However, those currencies would likely devalue against other currencies (like gold) which can't be printed. Another way to say the exact same thing is that "gold goes up".

And I think that's generally what has been happening since roughly 2003. We're now nearly 20 years into a period where all countries are keeping interest rates very low, continuing to provide monetary stimulus, and generally printing money. The aggressiveness of the printing keeps increasing as the economic fundamentals deteriorate.

I don't think it's an accident that gold has been strong. My thesis is that we've been in a certain monetary stimulus mode (an era) since about 2000, and for the foreseeable future. Chronically low interest rates, ongoing stimulus, and money-printing.
 

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Exchange rates could remain level in terms of ratios, like EUR:USD etc., but if everyone moneyprints there will definitely be inflation. The exchange rate that ultimately matters is currency to real goods & services.
 

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I don't think it's an accident that gold has been strong. My thesis is that we've been in a certain monetary stimulus mode (an era) since about 2000, and for the foreseeable future. Chronically low interest rates, ongoing stimulus, and money-printing.
This is what inspired the creation of crypto currencies. It may be an accident but it has outperformed gold

The BoC announced it is developing its own digital currency in case crypto currency goes mainstream
 

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This is what inspired the creation of crypto currencies. It may be an accident but it has outperformed gold

The BoC announced it is developing its own digital currency in case crypto currency goes mainstream
You can bet it won't be limited in supply or decentralized. On the other hand, it could act as an on-ramp for wider adoption of Bitcoin, etc.
 

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I think the problem with bitcoin is that it is just another made up currency with essentially no intrinsic value. Like using seashells as currency. At least gold is shiny/can be made into physical products. There may be a limit on the quantity of bitcoin but there is no limit on cryptocurrencies. And most of them have made for very poor replacements for fiat currency: medium of exchange, store of value and unit of account. Highly volatile value makes it unsuitable for roles 1 and 3, and poor at role 2. By design, bitcoin will never be suitable for role 1 and 3, as it is inherently deflationary. And everyone should remember than deflation is a whole lot more perverse than inflation (except maybe hyperinflation, and only just).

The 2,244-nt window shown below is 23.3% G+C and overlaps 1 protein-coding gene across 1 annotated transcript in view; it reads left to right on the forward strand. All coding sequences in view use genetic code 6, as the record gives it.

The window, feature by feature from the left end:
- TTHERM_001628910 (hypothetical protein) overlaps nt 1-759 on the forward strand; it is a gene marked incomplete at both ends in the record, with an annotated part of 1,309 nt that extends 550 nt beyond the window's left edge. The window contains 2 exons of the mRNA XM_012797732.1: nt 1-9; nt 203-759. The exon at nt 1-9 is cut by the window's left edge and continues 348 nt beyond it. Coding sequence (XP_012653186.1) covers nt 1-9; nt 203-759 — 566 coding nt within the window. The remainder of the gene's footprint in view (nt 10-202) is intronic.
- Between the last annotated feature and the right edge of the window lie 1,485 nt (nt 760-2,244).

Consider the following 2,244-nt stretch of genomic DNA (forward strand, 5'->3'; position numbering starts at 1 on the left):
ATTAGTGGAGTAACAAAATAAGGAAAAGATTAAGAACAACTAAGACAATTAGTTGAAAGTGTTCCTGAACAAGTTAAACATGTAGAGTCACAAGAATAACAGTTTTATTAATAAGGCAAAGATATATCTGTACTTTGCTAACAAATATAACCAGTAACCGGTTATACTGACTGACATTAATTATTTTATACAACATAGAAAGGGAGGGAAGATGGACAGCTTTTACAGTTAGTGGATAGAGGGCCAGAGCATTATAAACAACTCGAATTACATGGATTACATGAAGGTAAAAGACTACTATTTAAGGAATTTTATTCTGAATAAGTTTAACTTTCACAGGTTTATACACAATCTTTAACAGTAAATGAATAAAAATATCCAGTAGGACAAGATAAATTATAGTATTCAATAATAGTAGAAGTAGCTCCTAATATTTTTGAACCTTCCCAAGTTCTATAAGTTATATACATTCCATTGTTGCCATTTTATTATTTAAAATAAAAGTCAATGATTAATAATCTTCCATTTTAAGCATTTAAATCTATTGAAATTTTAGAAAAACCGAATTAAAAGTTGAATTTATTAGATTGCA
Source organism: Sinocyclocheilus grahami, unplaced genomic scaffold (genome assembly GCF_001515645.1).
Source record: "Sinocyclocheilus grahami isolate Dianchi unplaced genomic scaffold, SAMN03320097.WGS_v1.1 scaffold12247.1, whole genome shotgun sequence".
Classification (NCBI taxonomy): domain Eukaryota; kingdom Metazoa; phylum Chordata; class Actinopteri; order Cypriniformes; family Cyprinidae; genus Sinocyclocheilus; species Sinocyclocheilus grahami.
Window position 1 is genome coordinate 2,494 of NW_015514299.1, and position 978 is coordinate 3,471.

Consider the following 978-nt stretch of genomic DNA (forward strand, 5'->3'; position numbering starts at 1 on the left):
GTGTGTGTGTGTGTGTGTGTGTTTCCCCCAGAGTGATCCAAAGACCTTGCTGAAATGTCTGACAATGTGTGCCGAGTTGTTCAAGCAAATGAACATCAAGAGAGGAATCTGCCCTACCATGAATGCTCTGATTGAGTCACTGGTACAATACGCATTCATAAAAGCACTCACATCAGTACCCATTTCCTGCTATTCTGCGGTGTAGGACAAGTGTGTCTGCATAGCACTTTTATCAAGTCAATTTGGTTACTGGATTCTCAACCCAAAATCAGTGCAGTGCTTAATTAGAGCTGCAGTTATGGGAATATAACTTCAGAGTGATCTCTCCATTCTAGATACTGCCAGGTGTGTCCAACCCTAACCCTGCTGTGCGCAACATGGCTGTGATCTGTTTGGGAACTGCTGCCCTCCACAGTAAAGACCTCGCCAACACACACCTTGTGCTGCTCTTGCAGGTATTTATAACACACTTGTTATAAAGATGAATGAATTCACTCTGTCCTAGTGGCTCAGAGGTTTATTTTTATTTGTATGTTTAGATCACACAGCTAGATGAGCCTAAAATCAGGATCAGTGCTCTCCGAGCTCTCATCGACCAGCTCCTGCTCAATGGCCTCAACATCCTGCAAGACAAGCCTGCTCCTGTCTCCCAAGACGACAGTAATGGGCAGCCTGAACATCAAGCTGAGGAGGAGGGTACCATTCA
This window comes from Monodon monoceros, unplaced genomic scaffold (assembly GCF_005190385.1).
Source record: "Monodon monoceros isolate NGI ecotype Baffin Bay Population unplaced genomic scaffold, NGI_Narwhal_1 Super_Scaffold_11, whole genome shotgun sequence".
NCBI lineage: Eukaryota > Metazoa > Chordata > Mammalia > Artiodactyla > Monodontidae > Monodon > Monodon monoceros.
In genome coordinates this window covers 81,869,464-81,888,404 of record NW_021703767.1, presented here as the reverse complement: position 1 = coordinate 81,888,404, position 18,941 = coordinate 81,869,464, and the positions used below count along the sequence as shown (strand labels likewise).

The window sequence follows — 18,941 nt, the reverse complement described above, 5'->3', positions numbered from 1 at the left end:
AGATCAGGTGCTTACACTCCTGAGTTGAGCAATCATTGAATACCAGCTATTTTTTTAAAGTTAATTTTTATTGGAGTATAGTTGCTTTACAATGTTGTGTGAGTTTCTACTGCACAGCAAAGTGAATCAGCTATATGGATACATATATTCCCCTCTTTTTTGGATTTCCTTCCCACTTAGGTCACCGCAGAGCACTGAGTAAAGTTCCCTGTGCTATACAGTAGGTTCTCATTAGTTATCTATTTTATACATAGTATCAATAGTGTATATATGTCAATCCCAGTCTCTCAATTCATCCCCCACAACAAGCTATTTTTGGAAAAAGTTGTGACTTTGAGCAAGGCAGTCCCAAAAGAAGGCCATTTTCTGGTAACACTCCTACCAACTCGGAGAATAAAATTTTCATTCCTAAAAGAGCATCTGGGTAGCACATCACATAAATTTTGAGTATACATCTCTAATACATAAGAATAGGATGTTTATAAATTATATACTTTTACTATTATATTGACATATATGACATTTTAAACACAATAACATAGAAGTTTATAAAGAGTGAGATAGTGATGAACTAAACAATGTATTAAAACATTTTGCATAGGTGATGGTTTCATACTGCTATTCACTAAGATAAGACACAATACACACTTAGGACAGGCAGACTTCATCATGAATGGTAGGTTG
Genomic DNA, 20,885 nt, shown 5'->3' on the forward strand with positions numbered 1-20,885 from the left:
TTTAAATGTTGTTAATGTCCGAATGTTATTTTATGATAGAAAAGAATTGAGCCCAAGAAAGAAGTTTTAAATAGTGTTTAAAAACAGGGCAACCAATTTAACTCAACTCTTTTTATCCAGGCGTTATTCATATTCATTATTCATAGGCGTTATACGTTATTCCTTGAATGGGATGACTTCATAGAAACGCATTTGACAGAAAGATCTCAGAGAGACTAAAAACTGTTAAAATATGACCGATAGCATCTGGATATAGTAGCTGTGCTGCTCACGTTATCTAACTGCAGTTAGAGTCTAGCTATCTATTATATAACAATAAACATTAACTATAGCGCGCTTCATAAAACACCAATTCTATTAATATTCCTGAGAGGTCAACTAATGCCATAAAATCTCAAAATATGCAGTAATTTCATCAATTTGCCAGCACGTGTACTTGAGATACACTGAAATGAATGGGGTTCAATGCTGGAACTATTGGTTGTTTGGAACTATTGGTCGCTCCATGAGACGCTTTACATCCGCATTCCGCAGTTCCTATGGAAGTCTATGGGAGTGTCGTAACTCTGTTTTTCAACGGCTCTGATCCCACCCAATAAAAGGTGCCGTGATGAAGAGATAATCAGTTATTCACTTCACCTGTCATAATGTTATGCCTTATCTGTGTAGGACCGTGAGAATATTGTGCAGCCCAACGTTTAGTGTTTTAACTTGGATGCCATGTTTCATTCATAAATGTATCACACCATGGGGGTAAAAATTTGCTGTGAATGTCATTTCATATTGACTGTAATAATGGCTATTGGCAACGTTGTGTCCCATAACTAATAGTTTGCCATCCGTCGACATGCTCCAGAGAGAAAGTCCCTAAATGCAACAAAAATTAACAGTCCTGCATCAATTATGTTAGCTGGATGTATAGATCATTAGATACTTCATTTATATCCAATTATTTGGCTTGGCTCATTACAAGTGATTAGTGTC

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Discussion Starter #33
As CMF's resident gold lunatic, I feel obliged to add this:

I recently was talking with a Wall Street friend (a trader) during the oil futures crash, with oil going negative. I joked with him and said: "boy I sure hope gold futures go negative... I've got a lot of space in my house" -- referring to being forced to take delivery for a commodity that nobody wants.

He said something like: "yeah, never going to happen. Before it even gets close, every trader on earth will buy it."

That was a funny exchange, but it actually touches on something really important. Humans think gold has intrinsic value, and this is so universal that it spans all countries and all recorded history. You can go back 5,000 years and find evidence of humans finding gold useful and valuable. It's not a "new" thing.

The price of gold cannot go to zero. The same can't be said for crypto coins. First of all, there are zillions of competing crypto coins out there. Burger King issues one, for god sake. Any one of these could catch on and render the others obsolete -- and worthless.

Crypto currencies are interesting but they've been in human culture for about 3 years (mainstream) versus 5000 for gold. And so far, they don't have the liquidity or infrastructure to be taken seriously. It's just so young, and I think, too early to know if it's going to last.
 

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Discussion Starter #34
Bloomberg has an article on the possibility of inflation

I find the comparisons to wartime interesting:

“What we are doing is creating a policy framework that has an inflation bias in it, which is the first time we’ve had that in generations,” said Dario Perkins, chief European economist at TS Lombard in London and a former U.K. Treasury official. “The policy response is a war-time policy response.”

That conflict theme is one that Goodhart finds apt. In a March 27 article with Manoj Pradhan, founder of Talking Heads Macroeconomics, he wrote that commodity costs will rebound with an economic recovery after lockdowns are lifted and stimulus takes effect. Inflation could exceed 5% in 2021, and perhaps even reach 10% -- outcomes resembling the aftermaths of World Wars I and II.
. . .
Some economic data might already point to price pressures. U.S. money supply is surging, and Tim Congdon, a longtime watcher of such data, anticipates it will see its largest increase in peacetime this year -- followed by an “inflationary boom.”

But who knows. If you can predict this, you'll make a fortune!

Inflation bet: MNT, XMA
Deflation bet: XBB, ZFL
 

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I agree @james4beach but it's no different than paper money in those ways. It's only worth what somebody will exchange for it